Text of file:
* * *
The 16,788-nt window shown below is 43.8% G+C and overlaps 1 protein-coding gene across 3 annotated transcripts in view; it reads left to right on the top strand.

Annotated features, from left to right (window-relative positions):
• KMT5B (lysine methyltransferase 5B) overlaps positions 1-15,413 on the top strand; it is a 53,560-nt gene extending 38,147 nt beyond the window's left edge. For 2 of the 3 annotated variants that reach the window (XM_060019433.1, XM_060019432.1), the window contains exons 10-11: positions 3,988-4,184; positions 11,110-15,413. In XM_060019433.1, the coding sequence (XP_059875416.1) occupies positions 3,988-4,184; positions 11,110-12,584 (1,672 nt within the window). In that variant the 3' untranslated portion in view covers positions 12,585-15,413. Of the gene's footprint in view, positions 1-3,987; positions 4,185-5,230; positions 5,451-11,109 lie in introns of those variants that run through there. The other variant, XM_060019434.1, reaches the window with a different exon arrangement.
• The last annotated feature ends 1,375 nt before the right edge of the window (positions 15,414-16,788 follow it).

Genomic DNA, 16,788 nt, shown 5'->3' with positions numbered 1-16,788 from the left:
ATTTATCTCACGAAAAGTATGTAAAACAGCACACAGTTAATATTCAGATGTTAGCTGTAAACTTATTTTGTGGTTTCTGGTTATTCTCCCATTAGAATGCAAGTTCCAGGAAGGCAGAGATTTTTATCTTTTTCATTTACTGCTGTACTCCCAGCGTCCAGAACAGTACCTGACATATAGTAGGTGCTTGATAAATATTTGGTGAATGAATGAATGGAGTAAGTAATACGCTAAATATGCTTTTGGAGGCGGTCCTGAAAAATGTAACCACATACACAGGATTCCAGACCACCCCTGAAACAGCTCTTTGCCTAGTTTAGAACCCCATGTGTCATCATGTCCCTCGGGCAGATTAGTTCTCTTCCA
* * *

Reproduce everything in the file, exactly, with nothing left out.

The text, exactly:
The 16,788-nt window shown below is 43.8% G+C and overlaps 1 protein-coding gene across 3 annotated transcripts in view; it reads left to right on the top strand.

Annotated features, from left to right (window-relative positions):
• KMT5B (lysine methyltransferase 5B) overlaps positions 1-15,413 on the top strand; it is a 53,560-nt gene extending 38,147 nt beyond the window's left edge. For 2 of the 3 annotated variants that reach the window (XM_060019433.1, XM_060019432.1), the window contains exons 10-11: positions 3,988-4,184; positions 11,110-15,413. In XM_060019433.1, the coding sequence (XP_059875416.1) occupies positions 3,988-4,184; positions 11,110-12,584 (1,672 nt within the window). In that variant the 3' untranslated portion in view covers positions 12,585-15,413. Of the gene's footprint in view, positions 1-3,987; positions 4,185-5,230; positions 5,451-11,109 lie in introns of those variants that run through there. The other variant, XM_060019434.1, reaches the window with a different exon arrangement.
• The last annotated feature ends 1,375 nt before the right edge of the window (positions 15,414-16,788 follow it).

Genomic DNA, 16,788 nt, shown 5'->3' with positions numbered 1-16,788 from the left:
ATTTATCTCACGAAAAGTATGTAAAACAGCACACAGTTAATATTCAGATGTTAGCTGTAAACTTATTTTGTGGTTTCTGGTTATTCTCCCATTAGAATGCAAGTTCCAGGAAGGCAGAGATTTTTATCTTTTTCATTTACTGCTGTACTCCCAGCGTCCAGAACAGTACCTGACATATAGTAGGTGCTTGATAAATATTTGGTGAATGAATGAATGGAGTAAGTAATACGCTAAATATGCTTTTGGAGGCGGTCCTGAAAAATGTAACCACATACACAGGATTCCAGACCACCCCTGAAACAGCTCTTTGCCTAGTTTAGAACCCCATGTGTCATCATGTCCCTCGGGCAGATTAGTTCTCTTCCA